Sensory judgments of bulk rheological properties, such as viscosity, are quite common in tactile perception studies. However, many of these studies use instrumental measurements that do not necessarily correlate well with perceptual quantities. One problem is that the results of these instrumental studies may not generalize to product-treated human skin (in vivo).

The sensitivity of individual skin locations to the pressure differences that can be perceived via the mechanoreceptor innervation density is another issue. Despite these limitations, recent experimental work is providing promising signs that mechanical events at the surface of the skin can be related to perceptual quantities in a meaningful way.

For example, some studies have found that people can distinguish a soft versus a stiff hand cream by the amplitude of vibrations generated at the skin’s surface. Other studies have shown that changes in the mechanical properties of skin, such as loss of compliance, correlate with ratings of product performance.

Immunologic Surveillance

The immune system provides vertebrates with an effective means to recognize and respond to microbial pathogens, as well as to protect against physical insults such as burns. Its complexity, involving a wide range of cell types that express antigen-specific T and B cells, offers an unparalleled flexibility in responding to different microbes and environmental insults. The ability of vertebrates to develop adaptive immune responses also allows them to maintain memory of prior exposures and response to them in a more targeted manner.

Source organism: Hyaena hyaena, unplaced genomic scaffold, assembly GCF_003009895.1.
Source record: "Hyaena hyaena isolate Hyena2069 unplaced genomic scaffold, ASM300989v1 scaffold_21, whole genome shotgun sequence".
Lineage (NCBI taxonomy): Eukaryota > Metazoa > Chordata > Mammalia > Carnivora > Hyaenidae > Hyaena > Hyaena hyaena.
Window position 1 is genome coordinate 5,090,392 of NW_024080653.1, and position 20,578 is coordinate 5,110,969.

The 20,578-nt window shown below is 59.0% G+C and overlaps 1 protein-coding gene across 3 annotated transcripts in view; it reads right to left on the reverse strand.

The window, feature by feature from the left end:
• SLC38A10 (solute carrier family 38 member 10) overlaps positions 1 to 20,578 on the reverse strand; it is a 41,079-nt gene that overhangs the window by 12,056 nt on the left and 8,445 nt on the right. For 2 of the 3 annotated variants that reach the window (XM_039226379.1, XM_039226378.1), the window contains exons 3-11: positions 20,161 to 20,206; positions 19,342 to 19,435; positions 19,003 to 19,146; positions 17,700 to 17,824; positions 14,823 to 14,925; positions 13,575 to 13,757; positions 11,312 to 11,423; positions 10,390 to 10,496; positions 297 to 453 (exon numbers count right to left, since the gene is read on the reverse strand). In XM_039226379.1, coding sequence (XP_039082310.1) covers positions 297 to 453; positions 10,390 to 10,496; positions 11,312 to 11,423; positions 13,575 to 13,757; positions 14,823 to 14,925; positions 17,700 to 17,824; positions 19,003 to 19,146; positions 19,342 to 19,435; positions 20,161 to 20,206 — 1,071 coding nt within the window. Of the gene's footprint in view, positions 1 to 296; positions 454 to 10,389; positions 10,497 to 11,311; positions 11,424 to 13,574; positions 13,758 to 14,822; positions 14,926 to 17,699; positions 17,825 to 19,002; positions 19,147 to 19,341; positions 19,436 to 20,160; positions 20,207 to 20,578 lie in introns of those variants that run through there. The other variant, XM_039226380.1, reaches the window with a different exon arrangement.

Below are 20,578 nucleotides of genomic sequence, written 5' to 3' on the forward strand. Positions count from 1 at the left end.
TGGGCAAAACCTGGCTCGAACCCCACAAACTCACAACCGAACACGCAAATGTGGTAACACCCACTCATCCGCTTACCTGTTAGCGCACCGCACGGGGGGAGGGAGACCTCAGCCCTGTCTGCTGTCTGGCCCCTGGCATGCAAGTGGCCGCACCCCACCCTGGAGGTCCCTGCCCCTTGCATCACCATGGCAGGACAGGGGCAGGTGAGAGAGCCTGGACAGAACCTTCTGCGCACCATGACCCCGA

The key to immune surveillance is the interaction between antigen-presenting cells (APCs) and naive T cells. In the skin, activated dendritic cells derived from epidermal Langerhans cells or dermal DCs are professional APCs that bind foreign antigens and present them to naive T cells circulating in the specialized microenvironment of the draining lymph nodes. This increases the likelihood that a naive T cell will encounter and be stimulated by its cognate antigen, thereby eliciting an effector response.